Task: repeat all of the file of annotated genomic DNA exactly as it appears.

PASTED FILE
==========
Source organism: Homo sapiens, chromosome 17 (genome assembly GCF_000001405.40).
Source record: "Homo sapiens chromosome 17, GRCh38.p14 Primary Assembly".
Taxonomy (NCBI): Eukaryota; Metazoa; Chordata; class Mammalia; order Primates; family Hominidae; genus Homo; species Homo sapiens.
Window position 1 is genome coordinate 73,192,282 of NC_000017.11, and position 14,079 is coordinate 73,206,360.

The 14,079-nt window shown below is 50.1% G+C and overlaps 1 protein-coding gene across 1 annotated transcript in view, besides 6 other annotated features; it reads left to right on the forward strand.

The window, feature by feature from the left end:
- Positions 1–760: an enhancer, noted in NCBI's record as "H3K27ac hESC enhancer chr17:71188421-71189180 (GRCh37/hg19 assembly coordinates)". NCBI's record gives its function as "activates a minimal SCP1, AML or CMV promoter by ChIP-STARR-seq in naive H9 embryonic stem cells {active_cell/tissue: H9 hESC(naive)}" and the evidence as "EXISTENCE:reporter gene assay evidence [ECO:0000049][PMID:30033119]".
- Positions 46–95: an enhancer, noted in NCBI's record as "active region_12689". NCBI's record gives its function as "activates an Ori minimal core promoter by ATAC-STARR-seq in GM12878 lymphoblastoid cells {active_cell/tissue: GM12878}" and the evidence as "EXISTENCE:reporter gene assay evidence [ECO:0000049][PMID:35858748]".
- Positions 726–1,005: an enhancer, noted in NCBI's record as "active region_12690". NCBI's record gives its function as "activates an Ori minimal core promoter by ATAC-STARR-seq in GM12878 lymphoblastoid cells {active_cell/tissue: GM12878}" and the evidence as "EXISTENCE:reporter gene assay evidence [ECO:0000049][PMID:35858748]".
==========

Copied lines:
Source organism: Homo sapiens, chromosome 17 (genome assembly GCF_000001405.40).
Source record: "Homo sapiens chromosome 17, GRCh38.p14 Primary Assembly".
Taxonomy (NCBI): Eukaryota; Metazoa; Chordata; class Mammalia; order Primates; family Hominidae; genus Homo; species Homo sapiens.
Window position 1 is genome coordinate 73,192,282 of NC_000017.11, and position 14,079 is coordinate 73,206,360.

The 14,079-nt window shown below is 50.1% G+C and overlaps 1 protein-coding gene across 1 annotated transcript in view, besides 6 other annotated features; it reads left to right on the forward strand.

The window, feature by feature from the left end:
- Positions 1–760: an enhancer, noted in NCBI's record as "H3K27ac hESC enhancer chr17:71188421-71189180 (GRCh37/hg19 assembly coordinates)". NCBI's record gives its function as "activates a minimal SCP1, AML or CMV promoter by ChIP-STARR-seq in naive H9 embryonic stem cells {active_cell/tissue: H9 hESC(naive)}" and the evidence as "EXISTENCE:reporter gene assay evidence [ECO:0000049][PMID:30033119]".
- Positions 46–95: an enhancer, noted in NCBI's record as "active region_12689". NCBI's record gives its function as "activates an Ori minimal core promoter by ATAC-STARR-seq in GM12878 lymphoblastoid cells {active_cell/tissue: GM12878}" and the evidence as "EXISTENCE:reporter gene assay evidence [ECO:0000049][PMID:35858748]".
- Positions 726–1,005: an enhancer, noted in NCBI's record as "active region_12690". NCBI's record gives its function as "activates an Ori minimal core promoter by ATAC-STARR-seq in GM12878 lymphoblastoid cells {active_cell/tissue: GM12878}" and the evidence as "EXISTENCE:reporter gene assay evidence [ECO:0000049][PMID:35858748]".